This becomes much clearer if we again take the example of one person deeply involved in the CCCV, the mother of a child in one of the schools that were using the textbook series. At the outset, she was not a deeply reli­gious person. She rarely attended church and had no strong loyalties to any one organization and would have rejected the label of "New Right." Her advice to others involved with her at the beginning was to work with the district and not to organize. As her views were directly confronted and challenged by the district and her position seemingly stereotyped, she began to look more closely at what she felt she had to do with her opposi­tion to the books. Her views were repeatedly minimized and she was accused of being "right-wing." As a result of this, not only did she become a part of the development of the CCCV by parents, but at the end of the con­troversy she became deeply involved with Christian women's groups on national political issues. What began as a concern over the content of books ended with individuals like her becoming active members of right-wing national movements.


At the end of the conflict, the school district announced a "solution." It would continue to use Impressions and its core literature program. It would also continue the practice of allowing parents to request up to two alterna­tive assignments to these materials each semester. It then went further. The district implemented alternative classes for those parents who had become totally opposed to Impressions. Parents were asked to return a letter in which they were asked if they wanted their children to be in a special non-Impressions class. They were told that "this may result in a classroom or school site change for your child. In the event a site change is necessary, you will need to provide transportation."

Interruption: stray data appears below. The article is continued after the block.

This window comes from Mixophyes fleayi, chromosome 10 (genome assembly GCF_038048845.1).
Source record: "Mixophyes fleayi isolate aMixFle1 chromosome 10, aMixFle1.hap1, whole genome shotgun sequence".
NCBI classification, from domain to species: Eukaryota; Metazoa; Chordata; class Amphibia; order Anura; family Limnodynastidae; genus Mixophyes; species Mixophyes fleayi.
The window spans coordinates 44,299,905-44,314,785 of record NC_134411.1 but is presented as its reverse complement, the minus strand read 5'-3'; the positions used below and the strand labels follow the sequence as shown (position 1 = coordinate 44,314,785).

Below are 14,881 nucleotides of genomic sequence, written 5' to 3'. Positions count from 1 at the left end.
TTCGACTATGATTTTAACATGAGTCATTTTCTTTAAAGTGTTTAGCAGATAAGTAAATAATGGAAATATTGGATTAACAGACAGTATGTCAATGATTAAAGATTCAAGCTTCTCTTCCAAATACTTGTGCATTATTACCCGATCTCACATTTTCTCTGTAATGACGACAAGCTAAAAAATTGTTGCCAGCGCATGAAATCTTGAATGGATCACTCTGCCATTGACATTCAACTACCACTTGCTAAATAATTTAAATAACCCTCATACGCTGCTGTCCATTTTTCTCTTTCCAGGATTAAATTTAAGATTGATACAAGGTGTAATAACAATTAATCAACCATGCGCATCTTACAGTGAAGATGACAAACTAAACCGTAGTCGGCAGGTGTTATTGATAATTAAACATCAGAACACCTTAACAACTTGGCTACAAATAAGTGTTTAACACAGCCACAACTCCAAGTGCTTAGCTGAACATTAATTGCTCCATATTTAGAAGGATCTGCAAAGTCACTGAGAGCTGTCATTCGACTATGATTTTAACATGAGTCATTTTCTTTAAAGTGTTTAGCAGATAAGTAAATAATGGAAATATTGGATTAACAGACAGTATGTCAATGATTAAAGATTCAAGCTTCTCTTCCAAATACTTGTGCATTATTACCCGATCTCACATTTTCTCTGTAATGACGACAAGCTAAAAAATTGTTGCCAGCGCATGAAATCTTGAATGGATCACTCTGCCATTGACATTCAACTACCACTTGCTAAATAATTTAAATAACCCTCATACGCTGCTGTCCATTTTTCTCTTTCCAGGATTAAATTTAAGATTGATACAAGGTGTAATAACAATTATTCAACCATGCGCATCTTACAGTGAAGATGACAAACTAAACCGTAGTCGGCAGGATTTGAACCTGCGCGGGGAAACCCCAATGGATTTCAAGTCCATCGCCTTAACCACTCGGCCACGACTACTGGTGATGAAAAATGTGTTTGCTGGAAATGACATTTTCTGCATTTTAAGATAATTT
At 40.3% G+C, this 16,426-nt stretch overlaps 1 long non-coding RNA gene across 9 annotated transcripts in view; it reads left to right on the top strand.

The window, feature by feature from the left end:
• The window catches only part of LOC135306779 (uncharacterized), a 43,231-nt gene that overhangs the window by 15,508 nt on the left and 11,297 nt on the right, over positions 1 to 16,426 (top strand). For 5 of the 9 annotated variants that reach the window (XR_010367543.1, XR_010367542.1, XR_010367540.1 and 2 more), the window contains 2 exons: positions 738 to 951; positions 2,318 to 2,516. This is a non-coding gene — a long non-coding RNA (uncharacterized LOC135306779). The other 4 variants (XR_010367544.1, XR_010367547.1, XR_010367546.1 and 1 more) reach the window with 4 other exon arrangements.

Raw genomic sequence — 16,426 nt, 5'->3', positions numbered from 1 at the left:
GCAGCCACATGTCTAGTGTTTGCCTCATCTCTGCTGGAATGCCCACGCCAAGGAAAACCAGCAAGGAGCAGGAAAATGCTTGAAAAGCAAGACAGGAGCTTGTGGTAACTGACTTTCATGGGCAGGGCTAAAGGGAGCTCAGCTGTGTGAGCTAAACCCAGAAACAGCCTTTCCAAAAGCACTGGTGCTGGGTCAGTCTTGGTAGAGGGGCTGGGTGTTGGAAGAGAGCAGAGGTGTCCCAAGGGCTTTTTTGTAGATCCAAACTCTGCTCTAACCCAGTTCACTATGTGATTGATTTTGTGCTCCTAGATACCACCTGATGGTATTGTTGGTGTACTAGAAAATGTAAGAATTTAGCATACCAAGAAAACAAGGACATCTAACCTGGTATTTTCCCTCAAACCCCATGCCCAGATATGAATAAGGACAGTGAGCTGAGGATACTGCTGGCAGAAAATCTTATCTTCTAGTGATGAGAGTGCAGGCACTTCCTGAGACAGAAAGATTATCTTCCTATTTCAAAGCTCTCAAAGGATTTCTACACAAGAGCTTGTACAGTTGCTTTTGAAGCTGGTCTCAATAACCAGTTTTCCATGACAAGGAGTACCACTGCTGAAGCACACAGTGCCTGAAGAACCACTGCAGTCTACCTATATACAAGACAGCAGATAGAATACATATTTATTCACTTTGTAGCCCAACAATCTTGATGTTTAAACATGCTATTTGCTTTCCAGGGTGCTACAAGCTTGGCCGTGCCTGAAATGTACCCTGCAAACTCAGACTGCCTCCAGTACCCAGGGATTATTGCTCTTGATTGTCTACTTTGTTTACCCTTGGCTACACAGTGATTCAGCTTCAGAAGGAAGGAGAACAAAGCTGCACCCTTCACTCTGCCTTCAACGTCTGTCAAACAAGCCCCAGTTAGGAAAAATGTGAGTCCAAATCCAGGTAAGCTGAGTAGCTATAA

While this response does show some flexibility on the part of the school system, it immediately created a difficult situation for parents who worked outside the home or who were unable to provide transportation for their children. Work schedules, a lack of two (or even one) cars, economic dis-advantagement, and other elements created a situation in which parents often had no alternative but to keep their children in the Impressions class­rooms. Thus are the seeds of further alienation sowed.


As the next school year began, the district reported that 82 percent of the parents had chosen to put their children in Impressions classes. Whether this is evidence of choice or of having no real alternatives due to the condi­tions we mentioned above is unclear. Yet, when nearly 20 percent of parents actively choose experiences different from officially defined knowledge for their children, it is clear that the controversy continues to simmer not too far below the surface.